If you really want to make a splash editing movies, you’d ideally use the software that’s espoused by the professionals. In a perfect world, your software choice would have been associated with films that won major Academy and Emmy Awards. But there’d be a hefty price to pay, right?
Wrong: Lightworks – which ticks all the previous boxes, having been used on films such as Pulp Fiction and Shutter Island – is an open source package, free for anyone to use. (There's a Pro version with extras, but this build provides all the key features you need),
The feature list starts with support for a wide range of containers: ProRes, Avid DNxHD, AVC-Intra, DVCPRO HD, RED R3D, DPX, AVCHD (with AC3 audio), H.264, XDCAM EX / HD 422 and more.
Lightworks 12 offers a complete set of video-editing tools, including media management and fast, precise trimming. Need to apply some special effects? There’s multicam editing, stereoscopic support, multiple and secondary colour correction alongside effects that can be applied in real-time by utilising the power of your graphics chip.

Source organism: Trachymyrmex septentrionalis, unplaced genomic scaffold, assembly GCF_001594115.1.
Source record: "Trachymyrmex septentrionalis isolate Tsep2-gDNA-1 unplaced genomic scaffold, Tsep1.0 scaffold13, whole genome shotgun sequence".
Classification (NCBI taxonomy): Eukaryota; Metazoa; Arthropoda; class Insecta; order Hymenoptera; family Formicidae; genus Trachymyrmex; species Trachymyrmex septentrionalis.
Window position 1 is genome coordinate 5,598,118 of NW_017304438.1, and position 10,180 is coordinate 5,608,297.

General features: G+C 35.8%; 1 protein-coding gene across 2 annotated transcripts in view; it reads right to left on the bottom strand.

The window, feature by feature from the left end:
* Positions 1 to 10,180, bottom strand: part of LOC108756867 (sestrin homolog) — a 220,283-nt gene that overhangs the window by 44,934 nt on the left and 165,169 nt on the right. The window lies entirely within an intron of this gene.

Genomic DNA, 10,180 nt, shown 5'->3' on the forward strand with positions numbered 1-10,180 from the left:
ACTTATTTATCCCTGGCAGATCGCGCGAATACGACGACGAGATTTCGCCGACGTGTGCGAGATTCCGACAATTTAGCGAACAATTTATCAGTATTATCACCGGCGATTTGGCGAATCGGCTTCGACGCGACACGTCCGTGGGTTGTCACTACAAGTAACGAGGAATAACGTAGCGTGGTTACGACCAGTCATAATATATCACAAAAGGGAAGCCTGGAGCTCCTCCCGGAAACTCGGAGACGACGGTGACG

The power of the program is indisputable, but despite an attractive front end, it’s not really a tool for the casual user who simply wishes to quickly and easily edit a selection of video footage together. Video-editing enthusiasts – along with professionals – will, however, find it’s a powerful tool to add to their armoury, particularly now it’s completely free.
Version 12 added a new content manager, enabling you to handle all your Clips, Edits, Bins and Searches from a single interface.
Whatever you're importing, the new Play Engine automatically identifies interlaced or progressive material, adjusts your settings accordingly, and improves playback performance overall.
There are new, smarter Colour Correction effects, easier to use, and making three previous effects - HSV, RGB, Curves - accessible from a single dialog.
Elsewhere, there's XML import from Final Cut Pro, drag and drop support for transferring Flow sequences, Clips and Subclips from Flow to Lightworks and back, and - for Mac OS only - ProRes Encoding.
Professional-level video editing is now yours for free – but despite the plethora of features and user-friendly interface, it’s definitely not a tool for beginners.